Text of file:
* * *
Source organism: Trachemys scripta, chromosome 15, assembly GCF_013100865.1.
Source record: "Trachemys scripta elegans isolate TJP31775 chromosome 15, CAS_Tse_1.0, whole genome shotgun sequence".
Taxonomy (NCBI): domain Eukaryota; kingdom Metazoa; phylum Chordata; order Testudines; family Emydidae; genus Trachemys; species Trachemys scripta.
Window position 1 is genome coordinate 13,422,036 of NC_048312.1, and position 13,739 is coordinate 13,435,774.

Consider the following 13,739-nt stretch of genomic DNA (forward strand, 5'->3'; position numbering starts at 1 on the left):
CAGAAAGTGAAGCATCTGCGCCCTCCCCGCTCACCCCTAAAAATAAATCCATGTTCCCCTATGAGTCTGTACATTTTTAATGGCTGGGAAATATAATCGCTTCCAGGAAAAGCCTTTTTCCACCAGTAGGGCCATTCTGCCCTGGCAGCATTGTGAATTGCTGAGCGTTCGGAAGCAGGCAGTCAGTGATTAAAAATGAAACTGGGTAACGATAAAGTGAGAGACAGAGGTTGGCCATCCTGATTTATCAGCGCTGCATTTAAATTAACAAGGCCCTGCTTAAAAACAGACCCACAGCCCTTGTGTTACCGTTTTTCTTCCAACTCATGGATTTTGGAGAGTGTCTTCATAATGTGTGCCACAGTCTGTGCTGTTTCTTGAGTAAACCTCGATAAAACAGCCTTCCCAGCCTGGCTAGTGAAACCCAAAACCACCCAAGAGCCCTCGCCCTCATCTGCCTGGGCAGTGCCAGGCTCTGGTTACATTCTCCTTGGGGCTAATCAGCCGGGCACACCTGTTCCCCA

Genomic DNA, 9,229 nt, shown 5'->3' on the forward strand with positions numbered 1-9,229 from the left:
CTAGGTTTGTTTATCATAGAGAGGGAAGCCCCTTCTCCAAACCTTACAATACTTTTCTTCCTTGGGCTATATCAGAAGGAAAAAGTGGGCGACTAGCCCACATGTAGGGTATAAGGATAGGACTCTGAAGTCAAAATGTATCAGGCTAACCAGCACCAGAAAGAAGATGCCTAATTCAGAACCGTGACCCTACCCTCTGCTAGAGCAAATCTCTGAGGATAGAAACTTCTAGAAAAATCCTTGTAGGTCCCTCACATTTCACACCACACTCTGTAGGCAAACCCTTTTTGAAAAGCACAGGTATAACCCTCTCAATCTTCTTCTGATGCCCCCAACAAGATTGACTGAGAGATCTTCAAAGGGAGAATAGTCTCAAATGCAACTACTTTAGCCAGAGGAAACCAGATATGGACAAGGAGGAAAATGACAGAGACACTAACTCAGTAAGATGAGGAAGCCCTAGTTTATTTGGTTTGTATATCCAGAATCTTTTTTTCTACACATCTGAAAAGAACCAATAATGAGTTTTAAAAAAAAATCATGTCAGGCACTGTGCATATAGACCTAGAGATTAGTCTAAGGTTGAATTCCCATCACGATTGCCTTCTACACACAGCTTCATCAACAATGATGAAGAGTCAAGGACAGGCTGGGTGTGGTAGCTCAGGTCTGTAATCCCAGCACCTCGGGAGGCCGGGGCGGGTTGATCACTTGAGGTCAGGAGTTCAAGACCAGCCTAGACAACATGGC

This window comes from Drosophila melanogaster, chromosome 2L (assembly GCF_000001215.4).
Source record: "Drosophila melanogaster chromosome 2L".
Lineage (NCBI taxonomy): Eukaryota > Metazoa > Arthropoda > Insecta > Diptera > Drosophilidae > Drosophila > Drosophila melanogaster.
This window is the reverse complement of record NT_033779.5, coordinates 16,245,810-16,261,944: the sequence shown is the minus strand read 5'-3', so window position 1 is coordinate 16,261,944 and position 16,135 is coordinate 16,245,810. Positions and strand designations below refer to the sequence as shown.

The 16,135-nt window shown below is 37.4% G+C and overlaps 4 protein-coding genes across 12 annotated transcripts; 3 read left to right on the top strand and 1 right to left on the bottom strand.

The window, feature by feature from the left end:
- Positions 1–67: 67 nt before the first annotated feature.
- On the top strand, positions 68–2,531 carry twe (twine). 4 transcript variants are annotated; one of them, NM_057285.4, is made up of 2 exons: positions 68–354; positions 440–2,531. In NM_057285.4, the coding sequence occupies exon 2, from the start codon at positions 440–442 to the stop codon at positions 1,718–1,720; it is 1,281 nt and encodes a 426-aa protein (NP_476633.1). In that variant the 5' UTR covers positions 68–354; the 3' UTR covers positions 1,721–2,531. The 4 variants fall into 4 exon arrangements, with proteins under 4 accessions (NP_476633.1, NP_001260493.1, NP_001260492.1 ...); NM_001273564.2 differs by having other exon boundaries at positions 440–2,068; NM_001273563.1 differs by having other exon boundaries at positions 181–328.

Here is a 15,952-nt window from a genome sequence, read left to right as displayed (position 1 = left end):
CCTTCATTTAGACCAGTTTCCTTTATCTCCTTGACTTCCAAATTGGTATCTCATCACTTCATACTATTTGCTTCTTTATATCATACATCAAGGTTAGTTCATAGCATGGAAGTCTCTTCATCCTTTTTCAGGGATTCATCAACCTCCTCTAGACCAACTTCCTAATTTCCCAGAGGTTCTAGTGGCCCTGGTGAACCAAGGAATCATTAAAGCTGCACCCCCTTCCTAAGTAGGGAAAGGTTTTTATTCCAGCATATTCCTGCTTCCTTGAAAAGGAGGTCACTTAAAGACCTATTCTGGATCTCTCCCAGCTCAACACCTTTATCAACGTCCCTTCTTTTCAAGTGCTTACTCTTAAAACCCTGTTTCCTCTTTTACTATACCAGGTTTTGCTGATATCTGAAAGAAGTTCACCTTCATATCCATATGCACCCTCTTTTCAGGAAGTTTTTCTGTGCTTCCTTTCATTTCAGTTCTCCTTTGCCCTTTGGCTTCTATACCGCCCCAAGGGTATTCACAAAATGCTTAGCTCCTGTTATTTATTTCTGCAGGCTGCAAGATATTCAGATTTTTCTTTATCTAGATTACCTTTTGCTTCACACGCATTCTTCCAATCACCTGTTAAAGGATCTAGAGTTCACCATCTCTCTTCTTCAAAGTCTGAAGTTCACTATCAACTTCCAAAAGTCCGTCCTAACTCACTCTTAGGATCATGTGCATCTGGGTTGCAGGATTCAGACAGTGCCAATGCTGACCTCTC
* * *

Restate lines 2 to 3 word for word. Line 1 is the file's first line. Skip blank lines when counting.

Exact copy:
Source record: "Trachemys scripta elegans isolate TJP31775 chromosome 15, CAS_Tse_1.0, whole genome shotgun sequence".
Taxonomy (NCBI): domain Eukaryota; kingdom Metazoa; phylum Chordata; order Testudines; family Emydidae; genus Trachemys; species Trachemys scripta.